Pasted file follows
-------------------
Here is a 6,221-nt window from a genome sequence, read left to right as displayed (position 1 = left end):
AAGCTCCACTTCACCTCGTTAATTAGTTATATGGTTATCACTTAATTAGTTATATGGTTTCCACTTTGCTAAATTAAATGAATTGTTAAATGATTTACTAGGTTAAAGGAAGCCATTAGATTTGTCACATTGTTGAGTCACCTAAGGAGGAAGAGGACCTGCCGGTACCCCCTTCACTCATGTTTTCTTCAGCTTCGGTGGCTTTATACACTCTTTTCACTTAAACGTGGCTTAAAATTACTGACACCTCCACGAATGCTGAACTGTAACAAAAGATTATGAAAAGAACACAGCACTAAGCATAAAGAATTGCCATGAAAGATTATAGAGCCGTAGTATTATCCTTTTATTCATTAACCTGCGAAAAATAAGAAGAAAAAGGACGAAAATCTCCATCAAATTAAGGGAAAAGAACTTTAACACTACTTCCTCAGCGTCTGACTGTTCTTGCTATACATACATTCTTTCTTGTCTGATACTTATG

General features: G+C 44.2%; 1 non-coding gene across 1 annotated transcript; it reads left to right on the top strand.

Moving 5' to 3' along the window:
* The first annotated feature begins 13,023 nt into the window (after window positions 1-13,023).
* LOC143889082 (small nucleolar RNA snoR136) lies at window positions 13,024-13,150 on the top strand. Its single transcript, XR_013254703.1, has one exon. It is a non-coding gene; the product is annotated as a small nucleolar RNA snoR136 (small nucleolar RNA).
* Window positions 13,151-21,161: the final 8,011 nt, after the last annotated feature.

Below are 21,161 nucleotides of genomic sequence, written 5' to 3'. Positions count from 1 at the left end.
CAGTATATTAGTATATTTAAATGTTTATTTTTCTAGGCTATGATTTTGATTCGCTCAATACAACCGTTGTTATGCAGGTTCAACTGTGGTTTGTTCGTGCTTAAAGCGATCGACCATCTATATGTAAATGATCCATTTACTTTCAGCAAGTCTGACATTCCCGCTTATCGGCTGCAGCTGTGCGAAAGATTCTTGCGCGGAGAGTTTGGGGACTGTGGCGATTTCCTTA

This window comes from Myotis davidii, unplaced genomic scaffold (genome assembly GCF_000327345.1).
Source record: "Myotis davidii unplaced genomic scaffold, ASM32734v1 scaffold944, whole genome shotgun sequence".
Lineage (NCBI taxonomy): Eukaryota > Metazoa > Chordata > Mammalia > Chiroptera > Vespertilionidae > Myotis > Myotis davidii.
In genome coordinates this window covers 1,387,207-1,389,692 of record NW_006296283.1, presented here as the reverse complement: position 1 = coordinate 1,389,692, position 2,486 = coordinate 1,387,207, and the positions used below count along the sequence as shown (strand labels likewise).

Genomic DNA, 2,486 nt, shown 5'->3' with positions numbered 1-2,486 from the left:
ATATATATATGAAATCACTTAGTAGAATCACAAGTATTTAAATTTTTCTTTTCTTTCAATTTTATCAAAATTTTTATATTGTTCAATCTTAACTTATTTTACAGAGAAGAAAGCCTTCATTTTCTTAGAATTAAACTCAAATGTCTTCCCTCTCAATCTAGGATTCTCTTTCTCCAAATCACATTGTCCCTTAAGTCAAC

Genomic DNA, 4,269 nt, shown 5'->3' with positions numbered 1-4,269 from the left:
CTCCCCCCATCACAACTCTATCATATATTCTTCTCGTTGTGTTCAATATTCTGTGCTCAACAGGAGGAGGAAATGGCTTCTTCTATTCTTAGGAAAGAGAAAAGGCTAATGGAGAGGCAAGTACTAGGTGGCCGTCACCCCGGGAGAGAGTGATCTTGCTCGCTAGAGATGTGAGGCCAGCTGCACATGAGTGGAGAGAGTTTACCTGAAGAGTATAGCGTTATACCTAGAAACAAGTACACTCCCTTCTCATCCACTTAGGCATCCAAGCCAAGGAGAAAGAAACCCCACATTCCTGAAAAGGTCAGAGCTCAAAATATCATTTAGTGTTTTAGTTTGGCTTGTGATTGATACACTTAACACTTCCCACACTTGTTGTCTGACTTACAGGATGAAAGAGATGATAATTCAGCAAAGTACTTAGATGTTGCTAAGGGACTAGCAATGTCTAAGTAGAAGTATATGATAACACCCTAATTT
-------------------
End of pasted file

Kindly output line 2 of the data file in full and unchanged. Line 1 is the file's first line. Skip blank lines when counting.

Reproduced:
AAGCTCCACTTCACCTCGTTAATTAGTTATATGGTTATCACTTAATTAGTTATATGGTTTCCACTTTGCTAAATTAAATGAATTGTTAAATGATTTACTAGGTTAAAGGAAGCCATTAGATTTGTCACATTGTTGAGTCACCTAAGGAGGAAGAGGACCTGCCGGTACCCCCTTCACTCATGTTTTCTTCAGCTTCGGTGGCTTTATACACTCTTTTCACTTAAACGTGGCTTAAAATTACTGACACCTCCACGAATGCTGAACTGTAACAAAAGATTATGAAAAGAACACAGCACTAAGCATAAAGAATTGCCATGAAAGATTATAGAGCCGTAGTATTATCCTTTTATTCATTAACCTGCGAAAAATAAGAAGAAAAAGGACGAAAATCTCCATCAAATTAAGGGAAAAGAACTTTAACACTACTTCCTCAGCGTCTGACTGTTCTTGCTATACATACATTCTTTCTTGTCTGATACTTATG